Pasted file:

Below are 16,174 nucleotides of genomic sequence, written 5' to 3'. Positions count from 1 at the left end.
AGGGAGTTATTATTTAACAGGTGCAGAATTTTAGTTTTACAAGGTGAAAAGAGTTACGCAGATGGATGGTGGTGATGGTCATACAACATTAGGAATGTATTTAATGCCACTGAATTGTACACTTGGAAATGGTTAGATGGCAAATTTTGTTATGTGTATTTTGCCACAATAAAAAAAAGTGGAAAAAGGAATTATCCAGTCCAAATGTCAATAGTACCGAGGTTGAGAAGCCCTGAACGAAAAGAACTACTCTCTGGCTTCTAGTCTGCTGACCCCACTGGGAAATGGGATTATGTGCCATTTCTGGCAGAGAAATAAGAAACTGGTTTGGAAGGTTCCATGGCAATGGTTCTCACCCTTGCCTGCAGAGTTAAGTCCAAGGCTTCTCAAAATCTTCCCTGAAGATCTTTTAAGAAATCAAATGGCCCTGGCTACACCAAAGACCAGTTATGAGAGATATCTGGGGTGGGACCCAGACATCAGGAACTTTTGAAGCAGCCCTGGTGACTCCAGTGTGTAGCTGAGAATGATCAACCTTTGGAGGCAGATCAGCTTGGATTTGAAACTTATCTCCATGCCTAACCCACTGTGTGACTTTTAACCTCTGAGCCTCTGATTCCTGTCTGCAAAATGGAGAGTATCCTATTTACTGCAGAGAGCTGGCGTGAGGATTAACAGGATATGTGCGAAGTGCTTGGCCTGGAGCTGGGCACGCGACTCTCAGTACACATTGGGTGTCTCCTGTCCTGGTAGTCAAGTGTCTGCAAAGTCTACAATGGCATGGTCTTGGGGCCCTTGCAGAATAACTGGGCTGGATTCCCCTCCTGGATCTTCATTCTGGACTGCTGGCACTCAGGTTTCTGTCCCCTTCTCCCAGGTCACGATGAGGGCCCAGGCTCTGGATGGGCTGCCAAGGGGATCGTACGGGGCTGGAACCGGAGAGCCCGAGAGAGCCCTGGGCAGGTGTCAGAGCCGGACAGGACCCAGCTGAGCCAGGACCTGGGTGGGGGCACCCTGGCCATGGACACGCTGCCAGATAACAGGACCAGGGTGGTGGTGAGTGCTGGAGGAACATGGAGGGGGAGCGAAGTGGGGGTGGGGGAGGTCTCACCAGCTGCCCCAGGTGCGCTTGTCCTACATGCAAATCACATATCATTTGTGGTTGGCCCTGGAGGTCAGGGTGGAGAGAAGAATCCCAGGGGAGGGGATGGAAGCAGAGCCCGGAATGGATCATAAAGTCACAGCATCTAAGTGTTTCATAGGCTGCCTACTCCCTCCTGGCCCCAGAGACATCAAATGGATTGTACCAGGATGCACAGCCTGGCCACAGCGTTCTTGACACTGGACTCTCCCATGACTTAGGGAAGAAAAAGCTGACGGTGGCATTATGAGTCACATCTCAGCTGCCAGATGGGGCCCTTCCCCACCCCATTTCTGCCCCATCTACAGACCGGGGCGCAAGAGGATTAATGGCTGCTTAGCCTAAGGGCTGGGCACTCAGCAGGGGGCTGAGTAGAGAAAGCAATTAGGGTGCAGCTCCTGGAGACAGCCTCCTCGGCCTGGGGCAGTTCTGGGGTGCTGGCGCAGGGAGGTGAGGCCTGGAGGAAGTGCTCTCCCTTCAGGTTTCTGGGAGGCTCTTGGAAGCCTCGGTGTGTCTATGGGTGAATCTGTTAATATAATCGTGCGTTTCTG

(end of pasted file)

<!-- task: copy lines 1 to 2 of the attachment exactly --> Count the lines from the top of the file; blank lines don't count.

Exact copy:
Below are 16,174 nucleotides of genomic sequence, written 5' to 3'. Positions count from 1 at the left end.
AGGGAGTTATTATTTAACAGGTGCAGAATTTTAGTTTTACAAGGTGAAAAGAGTTACGCAGATGGATGGTGGTGATGGTCATACAACATTAGGAATGTATTTAATGCCACTGAATTGTACACTTGGAAATGGTTAGATGGCAAATTTTGTTATGTGTATTTTGCCACAATAAAAAAAAGTGGAAAAAGGAATTATCCAGTCCAAATGTCAATAGTACCGAGGTTGAGAAGCCCTGAACGAAAAGAACTACTCTCTGGCTTCTAGTCTGCTGACCCCACTGGGAAATGGGATTATGTGCCATTTCTGGCAGAGAAATAAGAAACTGGTTTGGAAGGTTCCATGGCAATGGTTCTCACCCTTGCCTGCAGAGTTAAGTCCAAGGCTTCTCAAAATCTTCCCTGAAGATCTTTTAAGAAATCAAATGGCCCTGGCTACACCAAAGACCAGTTATGAGAGATATCTGGGGTGGGACCCAGACATCAGGAACTTTTGAAGCAGCCCTGGTGACTCCAGTGTGTAGCTGAGAATGATCAACCTTTGGAGGCAGATCAGCTTGGATTTGAAACTTATCTCCATGCCTAACCCACTGTGTGACTTTTAACCTCTGAGCCTCTGATTCCTGTCTGCAAAATGGAGAGTATCCTATTTACTGCAGAGAGCTGGCGTGAGGATTAACAGGATATGTGCGAAGTGCTTGGCCTGGAGCTGGGCACGCGACTCTCAGTACACATTGGGTGTCTCCTGTCCTGGTAGTCAAGTGTCTGCAAAGTCTACAATGGCATGGTCTTGGGGCCCTTGCAGAATAACTGGGCTGGATTCCCCTCCTGGATCTTCATTCTGGACTGCTGGCACTCAGGTTTCTGTCCCCTTCTCCCAGGTCACGATGAGGGCCCAGGCTCTGGATGGGCTGCCAAGGGGATCGTACGGGGCTGGAACCGGAGAGCCCGAGAGAGCCCTGGGCAGGTGTCAGAGCCGGACAGGACCCAGCTGAGCCAGGACCTGGGTGGGGGCACCCTGGCCATGGACACGCTGCCAGATAACAGGACCAGGGTGGTGGTGAGTGCTGGAGGAACATGGAGGGGGAGCGAAGTGGGGGTGGGGGAGGTCTCACCAGCTGCCCCAGGTGCGCTTGTCCTACATGCAAATCACATATCATTTGTGGTTGGCCCTGGAGGTCAGGGTGGAGAGAAGAATCCCAGGGGAGGGGATGGAAGCAGAGCCCGGAATGGATCATAAAGTCACAGCATCTAAGTGTTTCATAGGCTGCCTACTCCCTCCTGGCCCCAGAGACATCAAATGGATTGTACCAGGATGCACAGCCTGGCCACAGCGTTCTTGACACTGGACTCTCCCATGACTTAGGGAAGAAAAAGCTGACGGTGGCATTATGAGTCACATCTCAGCTGCCAGATGGGGCCCTTCCCCACCCCATTTCTGCCCCATCTACAGACCGGGGCGCAAGAGGATTAATGGCTGCTTAGCCTAAGGGCTGGGCACTCAGCAGGGGGCTGAGTAGAGAAAGCAATTAGGGTGCAGCTCCTGGAGACAGCCTCCTCGGCCTGGGGCAGTTCTGGGGTGCTGGCGCAGGGAGGTGAGGCCTGGAGGAAGTGCTCTCCCTTCAGGTTTCTGGGAGGCTCTTGGAAGCCTCGGTGTGTCTATGGGTGAATCTGTTAATATAATCGTGCGTTTCTG